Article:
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Hobo Band of Pitman
May Help You Lose Weight

Sunday, March 2, 2008

By Bob Shryock

The Hobo Band of Pitman, known for entertaining many thousands at parades and concerts in rag-tag clothing for 62 years, may have a new mission. If their hectic 2007 parade schedule is a barometer, there's a chance the marching band may help you lose weight, according to business manager Alan Weinstein.

Huh? Lose weight?

Although its '07 concert slate was pared down a little, the Hobos marched in 23 parades, which long-time member Weinstein thinks could be a one-year record for the popular organization which has toured Europe.

And since there aren't many Hobos who qualify to be contestants on NBC's reality show "The Biggest Loser," Weinstein wonders if there could be a correlation between marching and weight loss.

The 23 parades equate to well over 50 miles of marching, often in hot, humid weather. That's not a lot for a triathlete, but not too shabby for members of a post-college band who may not dine on Lean Cuisines.

"We're trying to recruit new members, young blood and fresh blood, including people who haven't played for a while," Weinstein explains.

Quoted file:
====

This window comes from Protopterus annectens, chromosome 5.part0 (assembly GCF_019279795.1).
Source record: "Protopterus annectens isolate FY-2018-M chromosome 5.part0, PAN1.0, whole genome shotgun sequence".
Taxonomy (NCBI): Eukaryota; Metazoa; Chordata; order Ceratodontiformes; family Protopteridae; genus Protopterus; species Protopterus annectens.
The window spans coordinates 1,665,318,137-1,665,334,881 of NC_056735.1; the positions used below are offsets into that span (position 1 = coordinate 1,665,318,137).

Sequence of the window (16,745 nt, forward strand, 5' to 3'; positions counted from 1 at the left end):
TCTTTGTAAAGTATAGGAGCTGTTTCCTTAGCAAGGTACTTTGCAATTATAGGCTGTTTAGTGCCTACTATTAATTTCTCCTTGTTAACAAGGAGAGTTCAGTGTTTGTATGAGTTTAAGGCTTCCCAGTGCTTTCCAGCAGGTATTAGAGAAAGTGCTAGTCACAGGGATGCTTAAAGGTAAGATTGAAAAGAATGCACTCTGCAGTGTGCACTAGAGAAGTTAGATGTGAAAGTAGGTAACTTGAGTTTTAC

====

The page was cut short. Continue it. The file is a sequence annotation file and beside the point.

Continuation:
So why not recruit a few tuba players who can't keep a New Year's diet resolution?

Hobos are usually pretty trim, right?

Weinstein and Sig Johnson, another longstanding Hobo, had the weighty discussion after a Salem Christmas parade.

The band is doing well, by the way, despite the need for new blood. There are nearly 60 on the roster and the nucleus is a solid 30-plus, most of whom can be counted on for parade and concert gigs. At parades, the turnout is usually in the mid-20s. Most celebrated parade marcher is the venerable Ralph Miller, last of the original Hobos still active. He's pushed along parade routes in his wheelchair by Judy Ryder.

One of the few community bands which has its own hall (on Lambs Road), the Hobos still conduct open rehearsals every Thursday from 8 to 10 p.m. After a six-month trial/audition period, newcomers are evaluated by their section leader and director. Band members hail from all over South Jersey as far away as Cape May.

Those who want to play music, and possibly shed a pound or two, can access the band online at

Copyright (C) 2008 Gloucester County Times.
Reprinted with Permission